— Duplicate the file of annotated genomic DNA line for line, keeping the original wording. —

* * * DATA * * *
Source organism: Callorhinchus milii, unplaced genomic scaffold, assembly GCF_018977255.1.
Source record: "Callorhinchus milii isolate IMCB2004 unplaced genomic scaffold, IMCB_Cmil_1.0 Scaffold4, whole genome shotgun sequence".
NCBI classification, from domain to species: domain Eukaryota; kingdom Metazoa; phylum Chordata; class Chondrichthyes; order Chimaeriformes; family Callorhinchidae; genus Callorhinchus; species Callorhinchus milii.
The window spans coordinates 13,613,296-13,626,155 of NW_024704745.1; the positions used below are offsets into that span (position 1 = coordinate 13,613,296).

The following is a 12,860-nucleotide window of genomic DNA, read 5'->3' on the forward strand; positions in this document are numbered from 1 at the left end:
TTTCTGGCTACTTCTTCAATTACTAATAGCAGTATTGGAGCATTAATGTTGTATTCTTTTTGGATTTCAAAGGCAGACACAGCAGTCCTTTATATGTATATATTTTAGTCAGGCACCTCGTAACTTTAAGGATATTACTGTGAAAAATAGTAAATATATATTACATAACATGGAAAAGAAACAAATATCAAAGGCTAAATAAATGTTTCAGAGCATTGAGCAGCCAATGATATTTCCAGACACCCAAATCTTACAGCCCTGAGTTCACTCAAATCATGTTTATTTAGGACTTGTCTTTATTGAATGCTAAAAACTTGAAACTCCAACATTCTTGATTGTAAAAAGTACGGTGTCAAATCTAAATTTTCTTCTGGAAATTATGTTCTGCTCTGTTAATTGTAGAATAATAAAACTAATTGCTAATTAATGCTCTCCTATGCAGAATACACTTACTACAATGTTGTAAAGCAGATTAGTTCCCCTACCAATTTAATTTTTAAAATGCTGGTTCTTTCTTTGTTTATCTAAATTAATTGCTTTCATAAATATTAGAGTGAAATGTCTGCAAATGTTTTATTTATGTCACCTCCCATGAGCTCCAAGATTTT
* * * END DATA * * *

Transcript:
Source organism: Callorhinchus milii, unplaced genomic scaffold, assembly GCF_018977255.1.
Source record: "Callorhinchus milii isolate IMCB2004 unplaced genomic scaffold, IMCB_Cmil_1.0 Scaffold4, whole genome shotgun sequence".
NCBI classification, from domain to species: domain Eukaryota; kingdom Metazoa; phylum Chordata; class Chondrichthyes; order Chimaeriformes; family Callorhinchidae; genus Callorhinchus; species Callorhinchus milii.
The window spans coordinates 13,613,296-13,626,155 of NW_024704745.1; the positions used below are offsets into that span (position 1 = coordinate 13,613,296).

The following is a 12,860-nucleotide window of genomic DNA, read 5'->3' on the forward strand; positions in this document are numbered from 1 at the left end:
TTTCTGGCTACTTCTTCAATTACTAATAGCAGTATTGGAGCATTAATGTTGTATTCTTTTTGGATTTCAAAGGCAGACACAGCAGTCCTTTATATGTATATATTTTAGTCAGGCACCTCGTAACTTTAAGGATATTACTGTGAAAAATAGTAAATATATATTACATAACATGGAAAAGAAACAAATATCAAAGGCTAAATAAATGTTTCAGAGCATTGAGCAGCCAATGATATTTCCAGACACCCAAATCTTACAGCCCTGAGTTCACTCAAATCATGTTTATTTAGGACTTGTCTTTATTGAATGCTAAAAACTTGAAACTCCAACATTCTTGATTGTAAAAAGTACGGTGTCAAATCTAAATTTTCTTCTGGAAATTATGTTCTGCTCTGTTAATTGTAGAATAATAAAACTAATTGCTAATTAATGCTCTCCTATGCAGAATACACTTACTACAATGTTGTAAAGCAGATTAGTTCCCCTACCAATTTAATTTTTAAAATGCTGGTTCTTTCTTTGTTTATCTAAATTAATTGCTTTCATAAATATTAGAGTGAAATGTCTGCAAATGTTTTATTTATGTCACCTCCCATGAGCTCCAAGATTTT